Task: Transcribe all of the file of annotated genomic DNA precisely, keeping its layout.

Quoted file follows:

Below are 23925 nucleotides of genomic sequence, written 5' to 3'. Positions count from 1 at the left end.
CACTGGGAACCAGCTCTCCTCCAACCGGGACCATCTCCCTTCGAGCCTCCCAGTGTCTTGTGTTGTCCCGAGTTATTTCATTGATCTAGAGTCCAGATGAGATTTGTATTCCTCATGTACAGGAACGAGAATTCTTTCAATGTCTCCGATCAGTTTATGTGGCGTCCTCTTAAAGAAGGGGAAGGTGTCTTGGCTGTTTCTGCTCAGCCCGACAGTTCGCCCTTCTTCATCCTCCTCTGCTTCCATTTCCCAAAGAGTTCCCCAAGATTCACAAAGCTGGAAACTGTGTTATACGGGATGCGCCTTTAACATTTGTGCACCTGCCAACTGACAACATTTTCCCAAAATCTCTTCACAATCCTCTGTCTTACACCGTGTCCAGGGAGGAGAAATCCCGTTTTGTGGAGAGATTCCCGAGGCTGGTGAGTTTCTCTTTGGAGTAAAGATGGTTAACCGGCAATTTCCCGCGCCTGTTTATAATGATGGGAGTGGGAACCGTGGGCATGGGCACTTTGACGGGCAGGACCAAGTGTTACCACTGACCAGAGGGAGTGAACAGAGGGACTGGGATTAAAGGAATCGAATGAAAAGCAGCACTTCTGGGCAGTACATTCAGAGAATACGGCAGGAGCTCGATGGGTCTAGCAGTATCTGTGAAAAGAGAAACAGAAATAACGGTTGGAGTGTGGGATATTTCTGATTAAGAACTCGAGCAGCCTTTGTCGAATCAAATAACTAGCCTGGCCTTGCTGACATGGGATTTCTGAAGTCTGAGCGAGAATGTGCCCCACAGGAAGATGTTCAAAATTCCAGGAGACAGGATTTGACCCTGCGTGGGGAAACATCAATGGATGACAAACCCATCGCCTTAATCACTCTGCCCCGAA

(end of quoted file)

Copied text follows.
Below are 23925 nucleotides of genomic sequence, written 5' to 3'. Positions count from 1 at the left end.
CACTGGGAACCAGCTCTCCTCCAACCGGGACCATCTCCCTTCGAGCCTCCCAGTGTCTTGTGTTGTCCCGAGTTATTTCATTGATCTAGAGTCCAGATGAGATTTGTATTCCTCATGTACAGGAACGAGAATTCTTTCAATGTCTCCGATCAGTTTATGTGGCGTCCTCTTAAAGAAGGGGAAGGTGTCTTGGCTGTTTCTGCTCAGCCCGACAGTTCGCCCTTCTTCATCCTCCTCTGCTTCCATTTCCCAAAGAGTTCCCCAAGATTCACAAAGCTGGAAACTGTGTTATACGGGATGCGCCTTTAACATTTGTGCACCTGCCAACTGACAACATTTTCCCAAAATCTCTTCACAATCCTCTGTCTTACACCGTGTCCAGGGAGGAGAAATCCCGTTTTGTGGAGAGATTCCCGAGGCTGGTGAGTTTCTCTTTGGAGTAAAGATGGTTAACCGGCAATTTCCCGCGCCTGTTTATAATGATGGGAGTGGGAACCGTGGGCATGGGCACTTTGACGGGCAGGACCAAGTGTTACCACTGACCAGAGGGAGTGAACAGAGGGACTGGGATTAAAGGAATCGAATGAAAAGCAGCACTTCTGGGCAGTACATTCAGAGAATACGGCAGGAGCTCGATGGGTCTAGCAGTATCTGTGAAAAGAGAAACAGAAATAACGGTTGGAGTGTGGGATATTTCTGATTAAGAACTCGAGCAGCCTTTGTCGAATCAAATAACTAGCCTGGCCTTGCTGACATGGGATTTCTGAAGTCTGAGCGAGAATGTGCCCCACAGGAAGATGTTCAAAATTCCAGGAGACAGGATTTGACCCTGCGTGGGGAAACATCAATGGATGACAAACCCATCGCCTTAATCACTCTGCCCCGAA